Corporate Banner
Satellite Banner
Metabolomics & Lipidomics
Scientific Community
 
Become a Member | Sign in
Home>Events>This Event
  Events - July 2013


5-day Anthias Complete GC & GC-MS Training Course

01 Jul 2013 - 05 Jul 2013 - Newcastle University, UK



Bookmark and Share


What will I learn?
The Complete GC & GC-MS course is built from the 3-day Practical Essentials of GC & GC-MS and the 2-day GC & GC-MS Clinic courses to provide a complete training solution enabling you to understand your Gas Chromatograph or GC-MS instrument, develop applications, troubleshoot & maintain it.

What is covered?
This course covers all the practical theory you need to know about Gas Chromatography and its related techniques including gas chromatography-mass spectrometry; gases and plumbing; sample introduction like split, splitless, on-column and large volume injection; analytical columns; GC detectors and mass selective detectors; data analysis; and sampling techniques like headspace, SPME, pyrolysis, thermal desorption, purge & trap, liquid-liquid and solid phase extraction.

It also looks at how to choose the GC & GC-MS techniques for an application, set-up the instrument, how to develop & optimise methods and then finally how to maintain & troubleshoot the instrument, techniques and method. This advanced course also takes a brief look at advanced techniques to help solve those very tricky or complex applications including Selective Discrimination, Deconvolution, Two-Dimensional GC (GC+GC & GCxGC) and Chemometrics

How can I attend?
You can attend the 5-day course all at once or, learn the basics in the first 3 days, go back to the lab to implement them and then join us at a later point to attend the 2-day GC & GC-MS Clinic course.

This 5-day course is recognised by the Royal Society of Chemistry for purposes of Continuing Professional Development. Members of the RSC will receive a 15% discount on submission of their RSC membership number.

A FREE glossary on GC & GC-MS is provided with this course!

More information
For more information or for a full course outline please email courses@anthias.co.uk.

Special Discounts
Special discounts are available for early bookings, RSC members, ChromSoc Members and
Group Discount.

Anthias_Square_Logo_01.jpg

Further information
Scientific News
Could the Food we Eat Affect Our Genes?
Almost all of our genes may be influenced by the food we eat, according to new research.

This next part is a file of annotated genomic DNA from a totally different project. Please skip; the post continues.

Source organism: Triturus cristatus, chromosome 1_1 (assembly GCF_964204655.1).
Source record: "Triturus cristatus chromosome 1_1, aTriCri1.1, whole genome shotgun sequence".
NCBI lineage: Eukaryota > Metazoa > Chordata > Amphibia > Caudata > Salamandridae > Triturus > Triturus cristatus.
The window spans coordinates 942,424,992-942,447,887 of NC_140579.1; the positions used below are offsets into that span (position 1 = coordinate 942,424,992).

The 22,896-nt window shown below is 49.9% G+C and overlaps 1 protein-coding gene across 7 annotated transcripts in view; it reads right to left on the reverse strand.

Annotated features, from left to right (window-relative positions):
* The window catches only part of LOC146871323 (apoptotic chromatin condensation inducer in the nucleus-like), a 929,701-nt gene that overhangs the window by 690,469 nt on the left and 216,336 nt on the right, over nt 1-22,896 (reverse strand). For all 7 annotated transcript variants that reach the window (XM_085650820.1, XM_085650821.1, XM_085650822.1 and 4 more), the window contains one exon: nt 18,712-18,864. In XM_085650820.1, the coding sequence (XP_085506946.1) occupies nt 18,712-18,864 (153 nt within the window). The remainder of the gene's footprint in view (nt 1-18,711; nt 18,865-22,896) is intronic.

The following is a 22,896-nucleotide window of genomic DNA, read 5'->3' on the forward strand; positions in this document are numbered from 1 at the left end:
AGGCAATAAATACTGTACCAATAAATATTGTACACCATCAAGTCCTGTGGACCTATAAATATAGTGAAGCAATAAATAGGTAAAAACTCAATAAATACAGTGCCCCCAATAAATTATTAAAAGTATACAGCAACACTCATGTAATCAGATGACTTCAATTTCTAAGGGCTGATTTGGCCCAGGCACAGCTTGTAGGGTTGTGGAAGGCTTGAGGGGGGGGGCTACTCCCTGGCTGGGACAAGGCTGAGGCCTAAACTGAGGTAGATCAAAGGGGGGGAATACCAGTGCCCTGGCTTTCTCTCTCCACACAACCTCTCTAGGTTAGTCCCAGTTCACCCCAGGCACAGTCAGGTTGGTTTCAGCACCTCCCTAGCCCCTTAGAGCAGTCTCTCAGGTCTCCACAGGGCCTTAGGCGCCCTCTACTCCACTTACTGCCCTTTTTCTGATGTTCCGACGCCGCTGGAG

Charting Kidney Cancer Metabolism
Changes in cell metabolism are increasingly recognized as an important way tumors develop and progress, yet these changes are hard to measure and interpret. A new tool designed by MSK scientists allows users to identify metabolic changes in kidney cancer tumors that may one day be targets for therapy.
Cytoskeleton Crew
Findings confirm sugar's role in helping cancers survive by changing cellular architecture.
Microbiome May Hold the Key to Fighting Obesity
In a unique study of free-ranging brown bears, Swedish researchers were able to show that the bears’ dietary variation goes hand-in-hand with dramatic changes in the animal’s gut microbiota.
Cancer Cells Kill Off Healthy Neighbours
Cancer cells create space to grow by killing off surrounding healthy cells, according to UK researchers working with fruit flies.
Future of Medicine Could be Found in a Tiny Crystal Ball
A Drexel University materials scientist has discovered a way to grow a crystal ball in a lab. Not the kind that soothsayers use to predict the future, but a microscopic version that could be used to encapsulate medication in a way that would allow it to deliver its curative payload more effectively inside the body.
Toxicity Testing With Cultured Liver Cells
Microreactor replaces animal testing.
Proteins Seek, Attack, Destroy Tumor Cells in Bloodstream
Using white blood cells to ferry potent cancer-killing proteins through the bloodstream virtually eliminates metastatic prostate cancer in mice, Cornell researchers have confirmed.
Why Do Some Infections Persist?
In preparing for the possibility of an antibiotic onslaught, some bacterial cultures adopt an all-for-one/one-for-all strategy that would make a socialist proud, University of Vermont researchers have found.
Flipping Molecular 'Switch' May Reduce Nicotine's Effects in the Brain
Scientists at The Scripps Research Institute (TSRI) have discovered that a lipid (fat molecule) in brain cells may act as a “switch” to increase or decrease the motivation to consume nicotine.
Scroll Up
Scroll Down
SELECTBIO

Skyscraper Banner
Go to LabTube
Go to eposters
 
Access to the latest scientific news
Exclusive articles
Upload and share your posters on ePosters
Latest presentations and webinars
View a library of 1,800+ scientific and medical posters
2,900+ scientific and medical posters
A library of 2,500+ scientific videos on LabTube
4,200+ scientific videos
Close
Premium CrownJOIN TECHNOLOGY NETWORKS PREMIUM FOR FREE!